‘I never said you did,’ said Grannie Nankivell; ‘but ’tis queer the junket-bowl is empty and every biscuit gone from the dish.’ [120]

‘I expect it was a dog which got into the spence and licked up the junket and ate the biscuits,’ put in the old turf-cutter. ‘I would lock and bar the spence-door, if I were you, the next time I put such nice things in there.’

‘I will,’ she said.

The next time Grannie Nankivell made biscuits and a junket she barred the window of the spence and locked the door, and the next morning, before Genefer dressed, she went to see if her junket and biscuits were all right; but the little round biscuits, which she had so carefully made and sugared, were every one gone, and the junket-bowl was quite empty, and as dry as a bone.

‘’Tis our little grandcheeld who has eaten it all!’ cried Grannie Nankivell in great anger to the old turf-cutter. ‘No cat or dog could get into a spence with door locked and window barred.’

‘I don’t believe it was Genefer,’ said the old man stoutly.

‘If it was not Genefer, who was it, pray? Biscuits and junkets don’t eat up themselves, any more than dogs and cats can get through keyholes and barred windows.’

‘That’s true,’ said Granfer Nankivell; ‘all the same, I am certain sure that our dear little grandcheeld would not go and eat up the things.’

‘Then who did?’ asked the old woman with a snap.

‘The little Piskeys, I shouldn’t wonder,’ he [121]answered. ‘My great-grannie told me they were little greedy-guts, and in her days they used to skim the cream off the milk, and eat all the cheese-cakes she used to make, unless she put some for them outside on the doorstep. Regular little thieves the Piskeys were in her days. P’raps they haven’t learnt to be honest yet. There are plenty about now, and Little Moormen too, by the teheeing and tehoing I have heard lately, waiting, I dare say, to play some of their pranks on me.’

But Grannie Nankivell was still unconvinced, and still believed it was Genefer, and not the Piskeys, who ate her biscuits and junket.

One evening the old woman put another bowl of junket and a dish of biscuits in the spence, and was as careful as before to bar the window and lock the door; and in the middle of the night, when her husband was fast asleep and snoring, she got up and came downstairs to see if she could find out for certain who it was that ate up her good things. When she came down, whom should she see but her little grand-daughter Genefer standing by the spence-door in her little bedgown.

‘I am fine and glad you have come, Grannie,’ whispered the child, before the old woman could say anything. ‘I believe it is the Piskeys who have eaten the junket and things you made for Granfer. I saw a dinky little fellow not much bigger than your thumb go in through the keyhole just now. They are having a fine time in there, anyhow,’ as [122]her grandmother looked at her oddly. ‘If I were you, I would look through the keyhole and see what they are doing.’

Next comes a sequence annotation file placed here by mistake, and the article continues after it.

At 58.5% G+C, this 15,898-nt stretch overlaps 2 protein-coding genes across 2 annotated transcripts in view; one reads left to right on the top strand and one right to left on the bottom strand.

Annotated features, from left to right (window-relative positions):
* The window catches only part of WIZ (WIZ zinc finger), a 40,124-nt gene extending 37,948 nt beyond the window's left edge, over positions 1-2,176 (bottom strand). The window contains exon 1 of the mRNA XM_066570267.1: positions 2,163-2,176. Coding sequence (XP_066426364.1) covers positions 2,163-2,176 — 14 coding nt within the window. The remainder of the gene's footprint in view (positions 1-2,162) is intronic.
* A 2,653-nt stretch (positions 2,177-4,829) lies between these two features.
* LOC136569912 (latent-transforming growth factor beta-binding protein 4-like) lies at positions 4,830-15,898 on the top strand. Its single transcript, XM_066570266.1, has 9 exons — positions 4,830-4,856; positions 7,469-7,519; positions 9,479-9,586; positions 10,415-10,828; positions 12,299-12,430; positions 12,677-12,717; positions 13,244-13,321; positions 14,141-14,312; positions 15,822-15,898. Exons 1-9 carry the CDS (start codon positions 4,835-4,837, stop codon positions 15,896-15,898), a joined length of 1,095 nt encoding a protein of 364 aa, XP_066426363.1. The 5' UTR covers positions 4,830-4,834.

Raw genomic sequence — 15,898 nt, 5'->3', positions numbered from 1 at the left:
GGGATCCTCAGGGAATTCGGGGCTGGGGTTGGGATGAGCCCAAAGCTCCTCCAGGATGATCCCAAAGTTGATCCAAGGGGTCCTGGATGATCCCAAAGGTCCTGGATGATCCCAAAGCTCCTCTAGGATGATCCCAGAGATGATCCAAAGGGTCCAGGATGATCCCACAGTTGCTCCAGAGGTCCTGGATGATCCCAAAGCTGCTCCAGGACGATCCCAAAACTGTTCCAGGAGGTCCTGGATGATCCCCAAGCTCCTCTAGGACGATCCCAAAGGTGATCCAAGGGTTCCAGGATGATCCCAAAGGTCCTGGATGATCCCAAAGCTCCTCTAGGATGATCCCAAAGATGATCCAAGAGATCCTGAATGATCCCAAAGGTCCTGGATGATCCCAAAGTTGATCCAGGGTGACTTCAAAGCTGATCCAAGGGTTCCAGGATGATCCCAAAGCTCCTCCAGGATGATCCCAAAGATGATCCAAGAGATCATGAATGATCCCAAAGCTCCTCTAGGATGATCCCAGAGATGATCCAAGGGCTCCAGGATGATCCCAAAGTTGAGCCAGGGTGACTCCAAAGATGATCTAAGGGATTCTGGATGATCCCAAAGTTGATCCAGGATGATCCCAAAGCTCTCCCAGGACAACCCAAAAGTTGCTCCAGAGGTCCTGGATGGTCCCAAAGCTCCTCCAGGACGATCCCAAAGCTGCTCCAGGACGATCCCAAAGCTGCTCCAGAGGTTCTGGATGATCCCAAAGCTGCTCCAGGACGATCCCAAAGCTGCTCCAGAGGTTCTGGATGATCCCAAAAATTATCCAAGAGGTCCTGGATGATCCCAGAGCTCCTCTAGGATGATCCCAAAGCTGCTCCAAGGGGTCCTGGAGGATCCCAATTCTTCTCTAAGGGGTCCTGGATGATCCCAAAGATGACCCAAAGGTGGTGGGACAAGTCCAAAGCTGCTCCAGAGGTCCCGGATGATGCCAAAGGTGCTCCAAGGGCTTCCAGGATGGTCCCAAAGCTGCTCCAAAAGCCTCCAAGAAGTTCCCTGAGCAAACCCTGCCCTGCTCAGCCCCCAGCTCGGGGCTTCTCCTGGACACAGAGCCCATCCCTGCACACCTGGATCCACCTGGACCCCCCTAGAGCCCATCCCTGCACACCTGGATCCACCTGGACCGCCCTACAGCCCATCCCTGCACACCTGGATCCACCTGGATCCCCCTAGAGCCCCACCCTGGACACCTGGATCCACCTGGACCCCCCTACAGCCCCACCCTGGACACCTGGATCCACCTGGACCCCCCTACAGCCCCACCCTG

And through the keyhole the old woman looked, and saw, to her amazement, scores and scores of green-coated little men, whiskered like a man, on the oak table, standing round the junket-bowl ladling out the rich, thick junket with their tiny little hands, and half a dozen other little chaps were up in the window-sill passing out her delicious sugar biscuits to the Tiny Moormen, who were even more whiskered and bearded than their distant relations, the Piskeys.

By their faces, they were all greatly enjoying themselves, and at the expense of Granfer Nankivell, the turf-cutter!

Grannie Nankivell was so astonished that she lost her mouth-speech,2 but when she found it her old voice shrilled through the keyhole:

‘Filling your little bellies with the junket and biskeys I made for my old man, be ’ee?’ she cried. ‘I’ll wring the necks of every one of you—iss fy, I will!’

The old woman spoke too soon to carry out her threat, for she had no sooner spoken than the Piskeys vanished, the Tiny Moormen as well, and where they went she never knew.

But her husband told her the little rascals were still in the spence when she could not see them.

‘They have the power to make themselves visible [123]or invisible, whichever is most convenient to them,’ he said.

‘They have done you out of your biscuits and junket a good many times, anyhow,’ cried the old woman.

‘Iss,’ said Granfer Nankivell, ‘they have; and as I did away with the Piskey-beds, we are quits. I only hope they will be of the same mind, and won’t come any more and eat up those nice things you make for me. I am quite longing for a plateful of junket and one of your sweet biscuits.’

Whether the Piskeys thought the old turf-cutter was sufficiently punished for clearing out their sleeping-places, or whether Grannie Nankivell’s threat to wring their necks frightened them away, we cannot tell. At all events, they and the Tiny Moormen kept away from the cottage on the moor, and whenever the old woman made sugar biscuits and sweet junket, and put them in the spence, no two-legged cat, Moormen or Piskeys, ever ate up those specially-made dainties; and little Genefer’s honesty was never again doubted.